The real question is whether or not it makes sense to alter the tried and true minitower motif, and why. It’s not like the days of the IIfx, when far smaller displays would sit atop an elongated desktop computer. The base of a large monitor, say the 24-inch or 30-inch style, are sufficiently high not to require placement on top of an actual computer, so the latter can exist perfectly fine on the floor.

    But imagine if Apple turned its professional desktop on its side, say a thickened version of the Xserve? That would, in fact, return us to the era when the IIfx reigned supreme in creative departments around the world. It wouldn’t be so deep as to cause a problem with a display placed on it.

    Of course, that sort of design is one I’ve considered for that “mythical” midrange desktop, the so-called “headless iMac” that would fill the market that some believe exists between the Mac mini and the Mac Pro. A thinner version might recall the IIci, although some have suggested a double-sized mini, although that might harken back to the Cube, and I think Steve Jobs had his fill of that.

    However, such exercises in desktop computer redesign are really unnecessary. The Mac mini probably isn’t selling a whole lot simply because Apple isn’t investing sufficient marketing dollars to move it, and it hasn’t been updated in an awfully long time. Besides, it looks just fine, witness the fact that Apple has emulated that shape with Apple TV, AirPort Extreme and Time Capsule.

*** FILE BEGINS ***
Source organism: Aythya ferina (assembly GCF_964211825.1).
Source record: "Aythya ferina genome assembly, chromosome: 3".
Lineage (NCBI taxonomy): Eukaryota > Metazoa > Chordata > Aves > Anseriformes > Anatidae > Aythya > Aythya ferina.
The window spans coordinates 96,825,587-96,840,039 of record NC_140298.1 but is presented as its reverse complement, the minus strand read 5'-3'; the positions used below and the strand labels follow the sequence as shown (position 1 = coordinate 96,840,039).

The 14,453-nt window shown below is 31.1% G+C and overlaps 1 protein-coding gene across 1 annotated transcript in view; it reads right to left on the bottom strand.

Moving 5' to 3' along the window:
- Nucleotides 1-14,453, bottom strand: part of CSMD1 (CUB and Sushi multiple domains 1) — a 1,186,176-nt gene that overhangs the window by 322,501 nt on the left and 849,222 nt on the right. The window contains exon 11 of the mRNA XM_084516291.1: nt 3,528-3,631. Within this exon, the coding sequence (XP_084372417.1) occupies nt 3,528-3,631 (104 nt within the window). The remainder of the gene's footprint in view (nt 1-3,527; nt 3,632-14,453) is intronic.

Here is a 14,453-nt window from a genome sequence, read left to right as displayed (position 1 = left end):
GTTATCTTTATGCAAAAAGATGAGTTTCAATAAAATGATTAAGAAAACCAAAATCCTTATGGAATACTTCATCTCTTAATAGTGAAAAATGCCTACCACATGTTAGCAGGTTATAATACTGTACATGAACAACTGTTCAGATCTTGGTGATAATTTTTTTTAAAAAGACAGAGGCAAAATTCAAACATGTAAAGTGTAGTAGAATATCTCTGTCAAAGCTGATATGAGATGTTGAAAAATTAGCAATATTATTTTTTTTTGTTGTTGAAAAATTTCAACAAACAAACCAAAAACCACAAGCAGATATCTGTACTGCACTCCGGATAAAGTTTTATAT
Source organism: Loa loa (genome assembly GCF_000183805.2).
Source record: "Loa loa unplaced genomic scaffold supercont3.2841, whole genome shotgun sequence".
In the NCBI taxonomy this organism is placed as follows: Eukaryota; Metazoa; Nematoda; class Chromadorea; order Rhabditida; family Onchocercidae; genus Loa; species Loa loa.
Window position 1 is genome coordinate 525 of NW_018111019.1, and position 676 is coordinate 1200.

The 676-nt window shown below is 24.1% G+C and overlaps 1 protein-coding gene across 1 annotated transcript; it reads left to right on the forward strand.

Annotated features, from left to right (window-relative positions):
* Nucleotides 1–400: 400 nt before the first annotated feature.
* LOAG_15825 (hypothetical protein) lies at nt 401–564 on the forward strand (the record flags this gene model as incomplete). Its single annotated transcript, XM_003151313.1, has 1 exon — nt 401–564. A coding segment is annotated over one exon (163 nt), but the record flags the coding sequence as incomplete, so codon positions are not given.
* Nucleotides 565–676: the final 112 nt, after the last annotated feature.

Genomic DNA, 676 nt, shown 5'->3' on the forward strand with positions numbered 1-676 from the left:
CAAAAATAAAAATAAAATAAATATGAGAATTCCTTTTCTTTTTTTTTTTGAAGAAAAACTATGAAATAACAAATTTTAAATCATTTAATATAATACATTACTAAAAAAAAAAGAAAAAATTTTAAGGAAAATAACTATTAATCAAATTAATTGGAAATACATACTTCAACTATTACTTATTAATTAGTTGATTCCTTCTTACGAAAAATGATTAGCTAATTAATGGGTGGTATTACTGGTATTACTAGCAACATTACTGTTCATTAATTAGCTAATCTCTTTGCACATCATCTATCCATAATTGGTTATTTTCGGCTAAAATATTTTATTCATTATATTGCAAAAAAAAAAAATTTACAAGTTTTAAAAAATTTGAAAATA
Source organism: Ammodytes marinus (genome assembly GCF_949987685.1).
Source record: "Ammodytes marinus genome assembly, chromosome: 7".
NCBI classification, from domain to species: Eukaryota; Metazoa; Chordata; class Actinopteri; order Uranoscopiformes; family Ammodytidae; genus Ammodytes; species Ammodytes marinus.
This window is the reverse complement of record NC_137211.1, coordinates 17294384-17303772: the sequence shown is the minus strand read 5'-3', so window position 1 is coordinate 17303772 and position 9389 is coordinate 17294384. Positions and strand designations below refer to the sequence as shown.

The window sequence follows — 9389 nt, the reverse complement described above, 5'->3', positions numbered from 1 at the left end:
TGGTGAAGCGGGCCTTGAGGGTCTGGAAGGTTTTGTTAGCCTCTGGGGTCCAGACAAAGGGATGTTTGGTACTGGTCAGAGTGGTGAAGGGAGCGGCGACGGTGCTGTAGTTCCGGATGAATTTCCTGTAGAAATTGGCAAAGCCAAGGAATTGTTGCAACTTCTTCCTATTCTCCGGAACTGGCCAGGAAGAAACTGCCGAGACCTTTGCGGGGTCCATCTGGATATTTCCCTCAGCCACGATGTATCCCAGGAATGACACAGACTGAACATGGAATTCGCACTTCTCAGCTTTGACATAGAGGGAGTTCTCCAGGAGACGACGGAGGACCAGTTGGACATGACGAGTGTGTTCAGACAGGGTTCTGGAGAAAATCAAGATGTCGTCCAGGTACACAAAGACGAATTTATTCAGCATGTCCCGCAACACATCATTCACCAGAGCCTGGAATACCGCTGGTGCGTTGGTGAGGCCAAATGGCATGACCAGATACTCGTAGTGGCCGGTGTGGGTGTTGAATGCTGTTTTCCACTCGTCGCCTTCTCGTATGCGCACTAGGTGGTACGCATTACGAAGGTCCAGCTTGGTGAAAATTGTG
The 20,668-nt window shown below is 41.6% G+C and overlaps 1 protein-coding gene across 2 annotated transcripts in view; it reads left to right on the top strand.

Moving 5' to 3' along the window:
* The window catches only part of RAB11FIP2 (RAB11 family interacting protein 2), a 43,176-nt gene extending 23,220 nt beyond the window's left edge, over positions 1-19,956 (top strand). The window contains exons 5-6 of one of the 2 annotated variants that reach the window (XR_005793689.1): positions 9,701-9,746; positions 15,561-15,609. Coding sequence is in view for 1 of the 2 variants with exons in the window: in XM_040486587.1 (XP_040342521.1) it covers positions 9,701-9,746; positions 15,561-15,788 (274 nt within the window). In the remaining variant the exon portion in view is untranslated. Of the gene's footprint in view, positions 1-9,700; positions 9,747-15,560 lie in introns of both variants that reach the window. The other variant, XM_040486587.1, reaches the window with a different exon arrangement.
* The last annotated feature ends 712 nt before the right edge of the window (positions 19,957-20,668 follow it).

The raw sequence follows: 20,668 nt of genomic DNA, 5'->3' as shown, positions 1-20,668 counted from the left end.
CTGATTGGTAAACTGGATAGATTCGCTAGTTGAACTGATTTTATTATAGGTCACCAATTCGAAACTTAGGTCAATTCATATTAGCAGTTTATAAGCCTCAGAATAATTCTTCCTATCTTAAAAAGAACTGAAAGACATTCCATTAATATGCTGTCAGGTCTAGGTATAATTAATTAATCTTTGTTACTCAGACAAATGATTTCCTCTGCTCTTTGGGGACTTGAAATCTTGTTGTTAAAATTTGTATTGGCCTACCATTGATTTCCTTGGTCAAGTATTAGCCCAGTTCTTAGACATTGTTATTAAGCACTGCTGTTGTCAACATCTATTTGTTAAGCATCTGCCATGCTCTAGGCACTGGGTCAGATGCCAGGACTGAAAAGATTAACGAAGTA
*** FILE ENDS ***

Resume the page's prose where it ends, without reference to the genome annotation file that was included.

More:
In the end, maybe Apple will refine casing here and there in the months to come, but a serious alteration is probably unnecessary and it’s questionable whether such redesigns would really boost sales to any significant degree.



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    10 Responses to “The Argument Against Major Mac Redesigns”

    1. Joel Fagin says:

      Your point is well made but when ever I hear anything like this I always default to “Apple knows what they’re doing – irresepctive of what they actually do”. I would tend to think that if Apple redesigns their computers then an argument of “do they really need to?” is simply not an issue. If Apple thinks they need a redesign, then they have good reason.

      It’s also clear that if Apple doesn’t think they have a reason to update, they won’t (as your long lasting examples show).

      In short, I’m constantly amazed how many people don’t trust Apple to do what they have done best for the last ten years.

    2. Dana Sutton says:

      I agree with Joel in general, but I’d make two points. a.) The aluminum case and “cheese greater” front of the Mac Pro is something you either love or hate, let’s not get into that. What is beyond argument is that a metal case interferes with radio waves, one remembers the G3/4 cases with fondness because you didn’t have to hang any antennae out of them. b.) The Mac Pro is HEAVY, which can be dangerous both for the Mac and for the spinal cord of the poor soul who has to lug it around (and the sharp edges on the carrying handles don’t help the situation). There are also arguments for a redesign based on the amount of desk space consumed by the footprint. What it really comes down to is this: the massive case used for the MacPro was designed to house all the cooling apparatus required by the G-5, which is no longer necessary.

    3. Bryan says:

      I think a redesign would be appropriate to stay ahead of the competition. And to refresh purchases. Lets figure what happens: